A hardware hacker's kit

What I carry in my bag on the flight to a hackathon

So you’re a beginner to either hackathons or hardware hacking, and you’re not sure what to bring? Well, at HackDFW, we’ve got a pretty solid hardware setup, so you should have everything you need. At hackathons that aren’t as focused on hardware though, here’s an example list of what to bring. There’s also a section on helping you figure out which board to use for a project, and some cool hardware projects to inspire you.

You won’t need everything on this list; you’ll probably use less than a third of it for a single project, and you’ll probably have projects that might need something more than what I’ve listed. It’s always good to be prepared, though, and you can’t slap on another sensor in a hardware project as easily as you can download and require another library in a software project.

What you’ll want:

Basics:

Here are some things that it’d be hard to really make a hardware project without:

Tools:

Some things that’ll make working with hardware a lot easier:

Input and Output:

You can’t do much with just the list of above items. You’ll need some of the following, depending on what you’re working on, to get a solid project.

Small components:

These are smaller, more basic components, which aren’t mounted on a board of their own.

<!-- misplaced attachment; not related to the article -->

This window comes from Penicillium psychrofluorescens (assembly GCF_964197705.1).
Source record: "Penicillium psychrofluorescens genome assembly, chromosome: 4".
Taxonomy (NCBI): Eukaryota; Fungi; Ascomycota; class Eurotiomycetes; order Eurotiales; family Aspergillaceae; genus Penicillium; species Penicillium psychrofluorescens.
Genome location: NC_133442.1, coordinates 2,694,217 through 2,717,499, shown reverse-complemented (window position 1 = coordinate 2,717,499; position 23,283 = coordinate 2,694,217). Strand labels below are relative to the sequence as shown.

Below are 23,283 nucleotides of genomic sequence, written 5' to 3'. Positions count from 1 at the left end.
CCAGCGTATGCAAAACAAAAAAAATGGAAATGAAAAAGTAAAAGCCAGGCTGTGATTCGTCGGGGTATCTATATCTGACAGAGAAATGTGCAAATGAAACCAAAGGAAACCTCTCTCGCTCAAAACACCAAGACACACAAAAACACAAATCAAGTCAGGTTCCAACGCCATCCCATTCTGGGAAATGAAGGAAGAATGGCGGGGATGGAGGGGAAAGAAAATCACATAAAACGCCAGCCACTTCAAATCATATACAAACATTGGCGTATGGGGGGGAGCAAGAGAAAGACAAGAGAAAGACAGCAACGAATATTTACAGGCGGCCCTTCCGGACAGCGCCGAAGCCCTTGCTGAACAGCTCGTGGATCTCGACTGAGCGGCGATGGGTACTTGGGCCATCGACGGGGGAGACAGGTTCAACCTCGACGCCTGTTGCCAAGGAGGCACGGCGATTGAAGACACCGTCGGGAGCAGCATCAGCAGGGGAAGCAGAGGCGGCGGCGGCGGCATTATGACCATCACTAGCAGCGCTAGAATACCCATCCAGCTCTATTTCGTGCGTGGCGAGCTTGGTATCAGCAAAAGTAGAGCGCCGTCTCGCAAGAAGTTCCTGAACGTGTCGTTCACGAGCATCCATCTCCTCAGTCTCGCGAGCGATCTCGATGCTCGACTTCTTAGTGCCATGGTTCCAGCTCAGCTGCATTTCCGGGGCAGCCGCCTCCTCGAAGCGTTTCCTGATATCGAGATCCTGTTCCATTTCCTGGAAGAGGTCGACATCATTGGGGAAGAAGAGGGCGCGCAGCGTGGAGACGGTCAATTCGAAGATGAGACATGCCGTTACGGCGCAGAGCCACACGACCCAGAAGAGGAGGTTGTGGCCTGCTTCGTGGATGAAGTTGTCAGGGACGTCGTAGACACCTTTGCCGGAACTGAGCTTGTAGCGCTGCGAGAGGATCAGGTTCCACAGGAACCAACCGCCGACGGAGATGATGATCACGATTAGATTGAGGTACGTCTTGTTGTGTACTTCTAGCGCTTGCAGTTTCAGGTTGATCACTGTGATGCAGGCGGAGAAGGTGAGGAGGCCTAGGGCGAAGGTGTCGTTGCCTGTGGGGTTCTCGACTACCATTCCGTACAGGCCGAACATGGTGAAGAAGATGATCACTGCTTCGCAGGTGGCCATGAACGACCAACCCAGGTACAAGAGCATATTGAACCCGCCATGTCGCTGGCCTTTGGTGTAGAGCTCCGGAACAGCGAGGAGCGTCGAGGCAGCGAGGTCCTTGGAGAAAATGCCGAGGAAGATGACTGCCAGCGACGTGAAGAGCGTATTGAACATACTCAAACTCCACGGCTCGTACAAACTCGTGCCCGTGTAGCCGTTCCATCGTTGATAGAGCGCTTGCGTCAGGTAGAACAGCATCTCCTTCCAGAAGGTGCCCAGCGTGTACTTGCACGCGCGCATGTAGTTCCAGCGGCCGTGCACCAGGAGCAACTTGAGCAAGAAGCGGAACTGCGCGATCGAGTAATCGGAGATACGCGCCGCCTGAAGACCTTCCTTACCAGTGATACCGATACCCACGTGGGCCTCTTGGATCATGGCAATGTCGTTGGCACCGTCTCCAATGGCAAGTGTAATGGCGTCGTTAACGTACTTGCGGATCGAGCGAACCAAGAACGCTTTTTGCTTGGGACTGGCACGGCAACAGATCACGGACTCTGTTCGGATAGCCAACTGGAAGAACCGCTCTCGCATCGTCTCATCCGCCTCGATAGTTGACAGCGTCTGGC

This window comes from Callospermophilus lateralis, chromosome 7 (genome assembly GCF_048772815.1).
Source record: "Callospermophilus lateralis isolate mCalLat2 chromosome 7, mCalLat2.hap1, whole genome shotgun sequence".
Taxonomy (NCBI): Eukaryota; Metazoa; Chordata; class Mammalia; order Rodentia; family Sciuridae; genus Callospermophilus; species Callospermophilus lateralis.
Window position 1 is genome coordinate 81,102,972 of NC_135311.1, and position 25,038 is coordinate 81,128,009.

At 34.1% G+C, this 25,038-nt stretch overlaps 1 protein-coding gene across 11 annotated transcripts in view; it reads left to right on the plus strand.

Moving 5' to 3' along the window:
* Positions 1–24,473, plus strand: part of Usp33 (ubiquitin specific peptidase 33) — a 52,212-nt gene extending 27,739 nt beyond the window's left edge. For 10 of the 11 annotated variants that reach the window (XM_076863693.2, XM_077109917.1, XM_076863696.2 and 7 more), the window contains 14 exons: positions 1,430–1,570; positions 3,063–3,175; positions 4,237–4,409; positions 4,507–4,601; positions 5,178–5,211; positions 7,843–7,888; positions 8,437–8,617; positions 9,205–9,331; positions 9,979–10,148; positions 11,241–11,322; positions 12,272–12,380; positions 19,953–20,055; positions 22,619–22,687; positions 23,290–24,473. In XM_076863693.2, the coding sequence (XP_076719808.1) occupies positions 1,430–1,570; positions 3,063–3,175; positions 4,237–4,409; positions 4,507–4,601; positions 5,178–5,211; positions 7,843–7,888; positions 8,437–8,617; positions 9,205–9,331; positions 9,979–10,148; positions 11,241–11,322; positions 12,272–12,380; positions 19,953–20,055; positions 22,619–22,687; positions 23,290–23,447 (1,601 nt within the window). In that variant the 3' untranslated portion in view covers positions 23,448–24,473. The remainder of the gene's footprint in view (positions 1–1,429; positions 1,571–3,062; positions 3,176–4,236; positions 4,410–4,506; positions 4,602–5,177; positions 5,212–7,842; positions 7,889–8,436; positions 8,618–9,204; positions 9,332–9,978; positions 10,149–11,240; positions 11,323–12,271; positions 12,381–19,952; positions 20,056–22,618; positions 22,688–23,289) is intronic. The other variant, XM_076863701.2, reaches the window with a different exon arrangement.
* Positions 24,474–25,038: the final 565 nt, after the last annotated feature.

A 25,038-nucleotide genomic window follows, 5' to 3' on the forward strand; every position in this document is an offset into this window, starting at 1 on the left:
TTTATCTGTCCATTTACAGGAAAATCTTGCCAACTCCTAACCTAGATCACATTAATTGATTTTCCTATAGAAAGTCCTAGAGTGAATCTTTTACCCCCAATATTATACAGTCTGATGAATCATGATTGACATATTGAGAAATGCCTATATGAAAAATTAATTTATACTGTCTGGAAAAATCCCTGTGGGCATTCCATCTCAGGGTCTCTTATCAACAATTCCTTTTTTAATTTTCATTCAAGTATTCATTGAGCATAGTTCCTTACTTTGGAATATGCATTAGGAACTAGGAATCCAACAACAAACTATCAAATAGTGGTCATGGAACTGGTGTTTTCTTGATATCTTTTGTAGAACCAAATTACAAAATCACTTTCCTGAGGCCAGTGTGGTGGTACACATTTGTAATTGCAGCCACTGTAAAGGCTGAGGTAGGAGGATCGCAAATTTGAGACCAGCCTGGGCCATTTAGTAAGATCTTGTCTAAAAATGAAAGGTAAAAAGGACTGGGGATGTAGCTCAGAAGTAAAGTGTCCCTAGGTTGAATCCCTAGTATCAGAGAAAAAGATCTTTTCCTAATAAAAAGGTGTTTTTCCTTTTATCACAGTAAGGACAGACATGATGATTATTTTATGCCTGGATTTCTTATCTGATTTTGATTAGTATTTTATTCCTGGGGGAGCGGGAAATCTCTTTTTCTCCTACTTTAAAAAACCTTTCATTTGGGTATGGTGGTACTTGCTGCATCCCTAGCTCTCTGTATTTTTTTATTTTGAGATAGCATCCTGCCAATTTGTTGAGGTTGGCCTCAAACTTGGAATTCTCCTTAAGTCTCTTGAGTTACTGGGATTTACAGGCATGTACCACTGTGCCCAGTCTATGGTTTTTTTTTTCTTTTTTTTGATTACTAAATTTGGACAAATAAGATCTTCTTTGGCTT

Larger Components:

Additional Power:

For powering your board or components that require more voltage

Where to get them?

So now that you know what to get, where do you get it? If you’re looking for reliability, use Amazon, Adafruit, or my favorite of the three (because of their nice guides and docs), Sparkfun. If you’re looking to save money (and it does cost a decent amount), check out Aliexpress for components, and your local dollar tree for superglue/electric tape/pliers/etc.

Which board to use?

So, each board is useful for different things. For this, I’m just going to be comparing the three most popular: Arduino UNO, Raspberry Pi 2, and Particle Photon.

There are a few factors that I consider when picking a board: * Setup time * Usage * Language

Setup Time:

Basically, for setup time, Uno > Photon > Raspi.

Usage:

Language:

Some cool hardware projects!

If you’re looking for inspiration, here are a few hardware projects to check out: